ADHD: Attention Deficit Hyperactive Disorder

Attention-Deficit/Hyperactivity Disorder (ADHD) is a  brain function developmental disorder that affects a person’s ability to control attention, impulsivity, and activity levels. More people are now receiving an ADHD diagnosis. This is because previously, it was only diagnosed in children, but now, more adults are seeking help for ADHD symptoms. There is also more awareness and less stigma around this disorder. Some research suggests that, increased screen time can cause symptoms similar to those in this disorder, but more research is needed to confirm this claim.


  • Persistent pattern of inattention, hyperactivity, and impulsivity.


  • Inattentive Presentation:
    – Difficulty sustaining attention in tasks or play activities.
    – Frequent careless mistakes in work or other activities.
    – Forgetfulness in daily activities.
  • Hyperactive-Impulsive Presentation:
    – Fidgeting or tapping hands or feet.
    – Inability to stay seated in situations where it is expected.
    – Impulsive actions without consideration of consequences.
  • Combined Presentation:
    – A combination of both inattentive and hyperactive-impulsive symptoms.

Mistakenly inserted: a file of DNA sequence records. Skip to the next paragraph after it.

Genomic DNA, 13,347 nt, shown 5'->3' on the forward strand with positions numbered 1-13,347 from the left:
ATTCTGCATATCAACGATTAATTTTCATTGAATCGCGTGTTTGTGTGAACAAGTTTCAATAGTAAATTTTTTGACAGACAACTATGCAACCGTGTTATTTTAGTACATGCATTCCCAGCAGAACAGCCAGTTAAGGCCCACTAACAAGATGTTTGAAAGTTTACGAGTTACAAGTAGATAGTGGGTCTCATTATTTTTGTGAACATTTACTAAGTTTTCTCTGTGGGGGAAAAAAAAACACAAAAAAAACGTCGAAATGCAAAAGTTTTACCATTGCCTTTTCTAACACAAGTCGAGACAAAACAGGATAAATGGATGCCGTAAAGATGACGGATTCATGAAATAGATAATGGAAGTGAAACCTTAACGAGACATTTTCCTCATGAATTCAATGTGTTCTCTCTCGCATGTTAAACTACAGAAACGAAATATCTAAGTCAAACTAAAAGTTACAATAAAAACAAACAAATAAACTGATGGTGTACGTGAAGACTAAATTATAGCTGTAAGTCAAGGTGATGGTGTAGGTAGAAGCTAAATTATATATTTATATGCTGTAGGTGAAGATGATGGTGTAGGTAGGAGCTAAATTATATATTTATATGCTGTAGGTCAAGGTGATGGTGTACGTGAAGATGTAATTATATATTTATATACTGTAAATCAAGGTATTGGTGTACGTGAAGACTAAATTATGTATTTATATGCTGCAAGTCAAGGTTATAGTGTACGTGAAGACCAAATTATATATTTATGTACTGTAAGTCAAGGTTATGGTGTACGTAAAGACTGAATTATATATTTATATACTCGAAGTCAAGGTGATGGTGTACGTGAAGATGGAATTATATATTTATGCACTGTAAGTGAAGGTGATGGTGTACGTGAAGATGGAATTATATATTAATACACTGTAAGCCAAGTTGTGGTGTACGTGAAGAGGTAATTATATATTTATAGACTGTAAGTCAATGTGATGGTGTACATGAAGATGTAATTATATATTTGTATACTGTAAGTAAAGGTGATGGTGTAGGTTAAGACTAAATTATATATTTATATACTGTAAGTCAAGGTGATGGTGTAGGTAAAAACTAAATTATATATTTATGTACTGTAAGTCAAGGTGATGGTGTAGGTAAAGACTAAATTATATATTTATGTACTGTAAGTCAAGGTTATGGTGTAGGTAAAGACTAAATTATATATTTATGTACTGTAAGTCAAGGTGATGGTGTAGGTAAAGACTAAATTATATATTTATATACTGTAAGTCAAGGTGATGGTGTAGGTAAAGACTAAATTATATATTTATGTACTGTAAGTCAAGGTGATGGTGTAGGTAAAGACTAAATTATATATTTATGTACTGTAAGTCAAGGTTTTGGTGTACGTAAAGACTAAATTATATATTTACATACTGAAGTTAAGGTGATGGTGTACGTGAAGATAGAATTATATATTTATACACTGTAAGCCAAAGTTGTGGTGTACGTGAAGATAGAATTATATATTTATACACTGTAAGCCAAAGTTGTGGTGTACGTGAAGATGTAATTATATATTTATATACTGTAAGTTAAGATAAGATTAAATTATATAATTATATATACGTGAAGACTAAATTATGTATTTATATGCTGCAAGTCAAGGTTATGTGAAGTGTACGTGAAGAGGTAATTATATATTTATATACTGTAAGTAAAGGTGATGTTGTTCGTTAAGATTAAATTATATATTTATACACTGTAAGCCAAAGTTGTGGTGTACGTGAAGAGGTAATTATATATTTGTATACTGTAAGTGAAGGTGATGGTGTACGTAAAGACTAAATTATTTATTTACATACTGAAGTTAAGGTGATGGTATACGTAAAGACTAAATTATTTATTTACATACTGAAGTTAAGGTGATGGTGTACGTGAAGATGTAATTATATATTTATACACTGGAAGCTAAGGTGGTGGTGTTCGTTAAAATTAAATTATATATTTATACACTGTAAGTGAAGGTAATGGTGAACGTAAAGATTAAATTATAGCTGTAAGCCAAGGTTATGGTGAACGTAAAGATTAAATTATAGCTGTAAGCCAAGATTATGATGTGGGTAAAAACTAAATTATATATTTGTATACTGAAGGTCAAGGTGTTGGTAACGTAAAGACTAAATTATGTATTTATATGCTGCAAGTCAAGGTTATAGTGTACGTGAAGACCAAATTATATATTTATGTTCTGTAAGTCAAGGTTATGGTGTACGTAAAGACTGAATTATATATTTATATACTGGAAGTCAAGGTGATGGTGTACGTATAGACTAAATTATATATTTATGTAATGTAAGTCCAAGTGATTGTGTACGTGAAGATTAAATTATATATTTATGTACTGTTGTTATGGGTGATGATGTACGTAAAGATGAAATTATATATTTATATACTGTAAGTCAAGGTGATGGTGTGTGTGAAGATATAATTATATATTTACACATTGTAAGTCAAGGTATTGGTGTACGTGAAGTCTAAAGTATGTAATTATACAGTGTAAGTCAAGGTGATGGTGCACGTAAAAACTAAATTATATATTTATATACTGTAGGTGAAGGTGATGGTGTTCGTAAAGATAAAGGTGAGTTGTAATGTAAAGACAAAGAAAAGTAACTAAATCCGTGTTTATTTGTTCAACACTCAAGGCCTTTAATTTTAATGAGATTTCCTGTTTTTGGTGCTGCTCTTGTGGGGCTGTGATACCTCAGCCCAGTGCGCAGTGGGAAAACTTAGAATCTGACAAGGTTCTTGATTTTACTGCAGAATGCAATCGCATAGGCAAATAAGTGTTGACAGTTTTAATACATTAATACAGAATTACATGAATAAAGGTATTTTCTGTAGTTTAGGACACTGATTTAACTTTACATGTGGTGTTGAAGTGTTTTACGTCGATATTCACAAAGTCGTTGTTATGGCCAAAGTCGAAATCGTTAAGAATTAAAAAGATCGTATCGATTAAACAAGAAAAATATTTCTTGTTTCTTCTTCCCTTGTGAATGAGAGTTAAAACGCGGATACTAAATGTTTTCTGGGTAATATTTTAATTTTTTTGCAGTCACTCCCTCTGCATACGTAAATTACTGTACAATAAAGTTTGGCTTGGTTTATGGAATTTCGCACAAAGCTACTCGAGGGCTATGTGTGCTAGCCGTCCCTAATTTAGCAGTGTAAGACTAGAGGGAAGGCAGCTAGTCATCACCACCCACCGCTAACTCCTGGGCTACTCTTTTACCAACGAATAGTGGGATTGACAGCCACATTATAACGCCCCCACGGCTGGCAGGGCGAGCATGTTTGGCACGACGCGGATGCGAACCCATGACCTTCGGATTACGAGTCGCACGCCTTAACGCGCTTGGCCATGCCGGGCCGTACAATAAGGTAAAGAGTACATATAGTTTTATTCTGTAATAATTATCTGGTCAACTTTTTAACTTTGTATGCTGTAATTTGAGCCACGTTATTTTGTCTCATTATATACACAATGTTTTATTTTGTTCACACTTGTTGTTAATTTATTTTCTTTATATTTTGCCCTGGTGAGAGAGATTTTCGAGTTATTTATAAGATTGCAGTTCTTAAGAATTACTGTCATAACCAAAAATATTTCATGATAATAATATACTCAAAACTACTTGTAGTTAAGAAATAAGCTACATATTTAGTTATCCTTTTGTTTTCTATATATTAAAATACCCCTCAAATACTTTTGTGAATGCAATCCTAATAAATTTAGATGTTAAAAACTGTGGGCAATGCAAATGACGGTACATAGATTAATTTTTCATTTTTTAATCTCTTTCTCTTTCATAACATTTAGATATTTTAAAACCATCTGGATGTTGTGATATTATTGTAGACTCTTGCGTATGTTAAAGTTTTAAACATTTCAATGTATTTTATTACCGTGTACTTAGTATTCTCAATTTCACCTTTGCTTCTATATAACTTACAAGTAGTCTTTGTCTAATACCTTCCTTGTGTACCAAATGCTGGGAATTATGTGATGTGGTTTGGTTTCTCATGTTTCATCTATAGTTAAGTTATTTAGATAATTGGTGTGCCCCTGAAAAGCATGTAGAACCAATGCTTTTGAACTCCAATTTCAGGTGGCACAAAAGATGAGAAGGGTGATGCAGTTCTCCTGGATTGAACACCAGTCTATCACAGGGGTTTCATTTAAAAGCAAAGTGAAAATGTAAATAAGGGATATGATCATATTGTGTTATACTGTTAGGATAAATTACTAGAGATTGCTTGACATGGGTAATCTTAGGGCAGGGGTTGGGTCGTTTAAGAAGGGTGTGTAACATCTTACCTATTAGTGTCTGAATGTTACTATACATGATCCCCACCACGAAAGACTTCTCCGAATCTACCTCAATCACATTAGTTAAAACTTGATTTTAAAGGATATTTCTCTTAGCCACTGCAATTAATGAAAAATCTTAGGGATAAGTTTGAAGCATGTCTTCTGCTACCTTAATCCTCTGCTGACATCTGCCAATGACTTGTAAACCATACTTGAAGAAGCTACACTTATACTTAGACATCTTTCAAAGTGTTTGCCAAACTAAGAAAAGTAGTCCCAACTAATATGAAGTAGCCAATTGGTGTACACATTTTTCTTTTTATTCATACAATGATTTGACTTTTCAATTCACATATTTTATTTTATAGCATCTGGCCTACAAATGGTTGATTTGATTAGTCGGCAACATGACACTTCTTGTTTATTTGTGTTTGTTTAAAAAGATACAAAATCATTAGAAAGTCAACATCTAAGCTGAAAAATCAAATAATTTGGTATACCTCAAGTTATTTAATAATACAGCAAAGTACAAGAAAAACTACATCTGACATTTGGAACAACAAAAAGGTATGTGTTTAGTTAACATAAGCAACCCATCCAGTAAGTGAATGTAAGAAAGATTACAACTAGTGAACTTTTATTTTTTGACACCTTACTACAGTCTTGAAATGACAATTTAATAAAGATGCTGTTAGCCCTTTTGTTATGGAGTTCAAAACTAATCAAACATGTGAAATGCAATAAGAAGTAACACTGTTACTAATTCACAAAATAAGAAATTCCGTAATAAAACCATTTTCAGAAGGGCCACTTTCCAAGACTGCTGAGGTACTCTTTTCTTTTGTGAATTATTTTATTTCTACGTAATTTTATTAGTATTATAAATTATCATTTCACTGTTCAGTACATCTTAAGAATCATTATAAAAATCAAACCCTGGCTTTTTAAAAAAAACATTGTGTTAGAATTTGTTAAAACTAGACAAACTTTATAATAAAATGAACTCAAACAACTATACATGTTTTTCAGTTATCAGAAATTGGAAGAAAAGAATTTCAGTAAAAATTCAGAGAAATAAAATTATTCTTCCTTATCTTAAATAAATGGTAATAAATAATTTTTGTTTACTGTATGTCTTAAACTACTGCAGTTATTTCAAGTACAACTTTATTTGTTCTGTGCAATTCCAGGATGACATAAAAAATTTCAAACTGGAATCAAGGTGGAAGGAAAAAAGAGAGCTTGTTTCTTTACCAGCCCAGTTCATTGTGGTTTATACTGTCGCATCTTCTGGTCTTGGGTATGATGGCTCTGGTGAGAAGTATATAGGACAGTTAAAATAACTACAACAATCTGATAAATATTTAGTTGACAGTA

ADHD can be caused by a combination of genetic, neurological (brain), and environmental risk factors:

  • Family history/Genetics (runs in the family / genetic factors / brain abnormalities)
  • Neurobiology (differences in brain structure and function in areas related to attention and impulse control, control)
  • Environmental factors (exposure to prenatal tobacco smoke, premature birth, low birth weight, and exposure to lead)
  • Childhood trauma, adult trauma and highly stressful life events (e.g. abuse, loss, disaster)


  • Psychotherapy
  • Medication
  • Parental training on managing child with ADHD diagnosis
  • School Support

African Context

Although at a very slow pace, ADHD is gradually becoming more understood as a condition rather than ‘bad behavior’, in Africa. Most people with this disorder struggle in school and at work because they, or those around them believe that these symptoms are poor character traits. It is important to share this information with family and friends because there are ways to help a person either resolve, or cope with ADHD, to live a fulfilled and productive life. If you or someone you know may be struggling with ADHD, reach out to a professional for help.

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